• Sure, a great big monster with several eyes and sharp teeth seems pretty scary. But, do you know what’s even scarier? The monsters that we can’t see. After a depression and a war, America seemed to be on the mend (if you were white). Americans were desperately afraid of losing the picturesque ideals they had been promised. They were terrified of losing the American Dream. And in that sense, nothing was a greater threat than communism. 
      • The Red Scare instilled the fear of invaders, posing as regular folks, living in the same pink houses as they did, sitting ticky-tacky all in a row.
      • By the mid and late 1950’s, films started utilizing this concept. “Invasion of the Body Snatchers,” (1956) masterfully combined the dangers of mob mentality with the fear of alien takeover–all while serving as a metaphor for the red scare. They look like us, they talk like us, they could BE us.
    • These fears penetrated the perfect society that Americans wanted to believe in, exposing the darkness that lay beneath the apple pie and lemonade.
  • 1960’S 
    • Bob Dylan said it best when he sang, “The Times, they are a-changin’.” And boy, was there a lot of change in the 1960’s. Every decade brought about its own shifts in technology or world events, but the 1960’s were all about reform. Of course, this meant the movies changed as well.
    • The 1960’s were marked by the civil rights movement, sexual revolution, violence, and anti-war protests (especially against Vietnam.) 
    • We mentioned that the death of the Hollywood Production code meant less censorship in the 1950’s, but the effects really started to show in the 1960’s. In the Supreme Court Case of Joseph Burstyn Inc. v. Wilson in 1952, it was found that a movie could not be banned because it is deemed sacrilegious. It was declared that, “Expression by means of motion pictures is included within the free speech and free press guarantee of the First and Fourteenth Amendments.” By 1968 the Hollywood Production Code was completely abandoned, which allowed filmmakers to really explore taboo topics like sex and violence. Horror started by challenging social norms, and it could finally return to its roots.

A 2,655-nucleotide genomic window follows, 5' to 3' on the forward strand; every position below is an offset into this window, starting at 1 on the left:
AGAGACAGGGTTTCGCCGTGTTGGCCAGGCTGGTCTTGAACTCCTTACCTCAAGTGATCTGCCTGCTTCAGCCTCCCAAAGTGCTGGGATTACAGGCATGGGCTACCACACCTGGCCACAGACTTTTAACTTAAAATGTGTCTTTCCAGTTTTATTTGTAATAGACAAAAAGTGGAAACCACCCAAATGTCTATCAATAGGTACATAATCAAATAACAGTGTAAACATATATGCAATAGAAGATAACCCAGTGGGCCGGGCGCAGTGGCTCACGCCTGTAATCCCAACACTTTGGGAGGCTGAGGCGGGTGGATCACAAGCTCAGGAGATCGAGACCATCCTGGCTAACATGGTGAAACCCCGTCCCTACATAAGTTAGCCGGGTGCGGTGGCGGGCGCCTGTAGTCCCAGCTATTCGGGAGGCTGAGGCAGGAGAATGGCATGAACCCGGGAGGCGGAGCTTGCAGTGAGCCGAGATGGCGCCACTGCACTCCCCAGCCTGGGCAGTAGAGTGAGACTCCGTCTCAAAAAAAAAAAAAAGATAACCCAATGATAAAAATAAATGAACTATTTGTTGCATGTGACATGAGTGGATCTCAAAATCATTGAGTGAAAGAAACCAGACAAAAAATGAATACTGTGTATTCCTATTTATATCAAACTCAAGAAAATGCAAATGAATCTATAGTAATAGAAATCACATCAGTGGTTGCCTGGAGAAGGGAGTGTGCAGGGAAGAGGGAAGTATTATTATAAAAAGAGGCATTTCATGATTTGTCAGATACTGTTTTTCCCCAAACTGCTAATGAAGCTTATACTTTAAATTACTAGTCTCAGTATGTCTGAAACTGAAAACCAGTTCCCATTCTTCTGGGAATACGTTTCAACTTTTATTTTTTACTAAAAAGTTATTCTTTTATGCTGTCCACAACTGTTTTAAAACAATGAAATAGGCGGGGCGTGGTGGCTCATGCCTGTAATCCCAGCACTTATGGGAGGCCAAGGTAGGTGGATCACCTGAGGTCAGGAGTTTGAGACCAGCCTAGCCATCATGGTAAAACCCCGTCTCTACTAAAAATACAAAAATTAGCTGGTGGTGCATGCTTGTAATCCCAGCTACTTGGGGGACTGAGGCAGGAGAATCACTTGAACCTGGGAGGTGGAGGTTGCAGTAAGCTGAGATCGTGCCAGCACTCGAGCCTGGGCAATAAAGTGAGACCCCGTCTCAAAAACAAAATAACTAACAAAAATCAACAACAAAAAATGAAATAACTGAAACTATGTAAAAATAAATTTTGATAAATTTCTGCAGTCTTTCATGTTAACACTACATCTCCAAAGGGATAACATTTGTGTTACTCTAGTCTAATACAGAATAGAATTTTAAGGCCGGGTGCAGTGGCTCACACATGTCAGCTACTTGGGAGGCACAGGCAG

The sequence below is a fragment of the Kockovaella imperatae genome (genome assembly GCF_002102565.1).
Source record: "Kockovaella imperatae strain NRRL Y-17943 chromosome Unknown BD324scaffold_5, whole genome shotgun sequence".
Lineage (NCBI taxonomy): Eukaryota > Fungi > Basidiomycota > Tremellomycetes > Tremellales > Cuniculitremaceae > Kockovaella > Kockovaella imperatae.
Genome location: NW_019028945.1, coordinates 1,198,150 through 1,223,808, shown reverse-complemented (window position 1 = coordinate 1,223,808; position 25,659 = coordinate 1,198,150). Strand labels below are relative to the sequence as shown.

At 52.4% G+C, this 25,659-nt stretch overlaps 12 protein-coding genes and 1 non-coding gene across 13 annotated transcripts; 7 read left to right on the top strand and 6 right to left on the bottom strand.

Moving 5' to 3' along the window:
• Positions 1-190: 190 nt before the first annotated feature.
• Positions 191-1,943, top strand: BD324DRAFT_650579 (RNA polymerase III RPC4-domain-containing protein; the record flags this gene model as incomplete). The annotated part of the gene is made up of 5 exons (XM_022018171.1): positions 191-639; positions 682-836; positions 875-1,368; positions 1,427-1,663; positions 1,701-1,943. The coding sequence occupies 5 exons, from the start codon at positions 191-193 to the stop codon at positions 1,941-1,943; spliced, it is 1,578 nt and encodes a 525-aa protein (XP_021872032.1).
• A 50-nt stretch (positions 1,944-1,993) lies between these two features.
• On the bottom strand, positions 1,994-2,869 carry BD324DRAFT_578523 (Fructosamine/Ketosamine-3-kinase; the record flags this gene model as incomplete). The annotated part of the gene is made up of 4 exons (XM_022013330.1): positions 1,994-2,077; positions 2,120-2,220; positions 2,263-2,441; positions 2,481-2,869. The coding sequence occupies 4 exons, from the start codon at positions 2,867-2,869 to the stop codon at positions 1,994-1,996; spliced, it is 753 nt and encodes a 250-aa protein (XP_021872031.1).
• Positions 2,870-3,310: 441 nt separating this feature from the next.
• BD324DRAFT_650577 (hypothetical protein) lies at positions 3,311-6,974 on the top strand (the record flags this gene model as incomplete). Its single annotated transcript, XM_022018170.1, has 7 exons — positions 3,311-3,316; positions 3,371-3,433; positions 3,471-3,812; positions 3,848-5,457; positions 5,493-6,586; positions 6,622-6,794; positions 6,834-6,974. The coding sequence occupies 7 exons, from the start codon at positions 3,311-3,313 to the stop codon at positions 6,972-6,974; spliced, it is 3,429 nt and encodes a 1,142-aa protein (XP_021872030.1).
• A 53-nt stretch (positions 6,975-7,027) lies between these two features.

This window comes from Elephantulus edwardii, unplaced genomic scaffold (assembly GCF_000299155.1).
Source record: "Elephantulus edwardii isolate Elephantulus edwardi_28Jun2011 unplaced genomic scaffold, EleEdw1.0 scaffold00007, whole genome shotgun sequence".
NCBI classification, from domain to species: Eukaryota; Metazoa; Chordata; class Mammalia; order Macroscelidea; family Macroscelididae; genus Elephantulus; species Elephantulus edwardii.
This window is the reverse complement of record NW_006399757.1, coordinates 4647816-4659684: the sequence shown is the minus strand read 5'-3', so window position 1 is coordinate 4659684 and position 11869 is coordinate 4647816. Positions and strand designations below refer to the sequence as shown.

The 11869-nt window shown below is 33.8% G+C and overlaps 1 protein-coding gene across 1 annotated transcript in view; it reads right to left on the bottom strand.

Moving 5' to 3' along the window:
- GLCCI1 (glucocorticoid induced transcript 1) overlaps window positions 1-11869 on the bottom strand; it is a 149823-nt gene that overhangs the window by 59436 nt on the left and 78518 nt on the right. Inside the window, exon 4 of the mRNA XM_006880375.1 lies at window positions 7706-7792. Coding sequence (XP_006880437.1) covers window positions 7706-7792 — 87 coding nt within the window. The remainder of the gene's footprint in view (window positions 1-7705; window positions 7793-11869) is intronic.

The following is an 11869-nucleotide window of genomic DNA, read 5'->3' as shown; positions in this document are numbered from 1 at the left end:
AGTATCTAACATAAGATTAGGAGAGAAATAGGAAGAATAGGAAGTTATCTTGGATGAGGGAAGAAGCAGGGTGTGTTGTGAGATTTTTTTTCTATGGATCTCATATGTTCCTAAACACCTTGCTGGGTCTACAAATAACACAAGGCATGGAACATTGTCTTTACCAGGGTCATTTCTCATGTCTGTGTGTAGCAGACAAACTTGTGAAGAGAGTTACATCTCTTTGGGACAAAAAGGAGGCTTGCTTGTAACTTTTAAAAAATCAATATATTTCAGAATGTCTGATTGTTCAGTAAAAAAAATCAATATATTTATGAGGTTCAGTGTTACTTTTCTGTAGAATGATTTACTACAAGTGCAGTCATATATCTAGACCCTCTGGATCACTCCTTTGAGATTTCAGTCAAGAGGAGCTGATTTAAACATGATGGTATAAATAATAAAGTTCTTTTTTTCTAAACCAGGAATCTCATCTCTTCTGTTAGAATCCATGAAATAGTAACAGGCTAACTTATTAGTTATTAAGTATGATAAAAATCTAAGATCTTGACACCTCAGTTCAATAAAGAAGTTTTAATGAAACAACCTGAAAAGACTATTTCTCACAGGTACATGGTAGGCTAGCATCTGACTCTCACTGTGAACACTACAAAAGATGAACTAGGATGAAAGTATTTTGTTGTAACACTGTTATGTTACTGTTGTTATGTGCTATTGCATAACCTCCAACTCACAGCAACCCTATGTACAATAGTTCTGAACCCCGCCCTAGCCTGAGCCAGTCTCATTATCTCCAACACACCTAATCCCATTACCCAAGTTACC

• Much like the 3D of the 1950’s, early 1960’s horror also featured the gimmicks of Williams Castle. He issued special glasses to viewers of his film “13 Ghosts,” which he called, “Illusion-O,” in 1960. In 1959, he installed something called, “Percept-O” in his theater for the showing of a film called “The Tingler.” Random theater seats were set up to charge with electricity to simulate audience panic during the film.
  • Back in the 1940’s, noir thrillers were quite popular. One filmmaker, Val Lewton, created films that walked the line between a noir thriller and a horror film–supernatural creatures with human situations. Psychological thrillers didn’t make it into the 1950’s, against the creature features and gimmicks. But in the 1960’s, a filmmaker emerged that brought this type of scare back to the cinema, and changed modern horror forever.
  • It’s impossible to talk about 1960’s film, without mentioning Alfred Hitchcock. While movie restrictions faded, film-makers became bolder and began seeing how far they could push the limits, and Hitchcock was no exception. His movie Psycho (1960) would change the genre (and film) forever. The film was based on a novel of the same name by Robert Bloch. After Hitchcock bought the film rights, he famously bought as many copies of the book as possible, to prevent people from reading it and learning the ending. This ensured his film was be as shocking as possible.
  • Before Psycho, the majority of horror focused on Gothic Romances. Psycho would bring in ideas that are closer to the horror that we have today. It displayed sexuality, depicting a woman in her undergarments, implying that she had sex outside of marriage (TV shows were still showing married couples sleeping in separate beds at this time). Although there is some debate about whether it was the first American film to show a flushing toilet, it was still groundbreaking for doing so. The shower scene showed that nobody was safe, even someone who had more screen time at that point in the film than any other character. It also played on audience expectations with a twist, showing that even the most ordinary of people could be diabolical. 
    • We can even thank Hitchcock for having set movie times. Since Psycho was so dependent on being seen from beginning to end, Hitchcock was insistent that nobody be permitted into the theater after it began. At the time it was common practice that the movies would be on a sort of loop and you could walk in whenever, finish the movie, and then stay to watch what you had missed in the beginning. If Psycho had been seen that way, the ending would ruin the affect of the beginning. 
      • Three years later, Hitchcock continued to push the boundaries of what audiences were willing to watch with The Birds. This film was also psychological, but it shook audiences with a new kind of movie villain that they would never be able to control: nature. The most disturbing part of the film is that there’s no explanation for the attacks, showing that the characters live at the complete mercy of the beasts.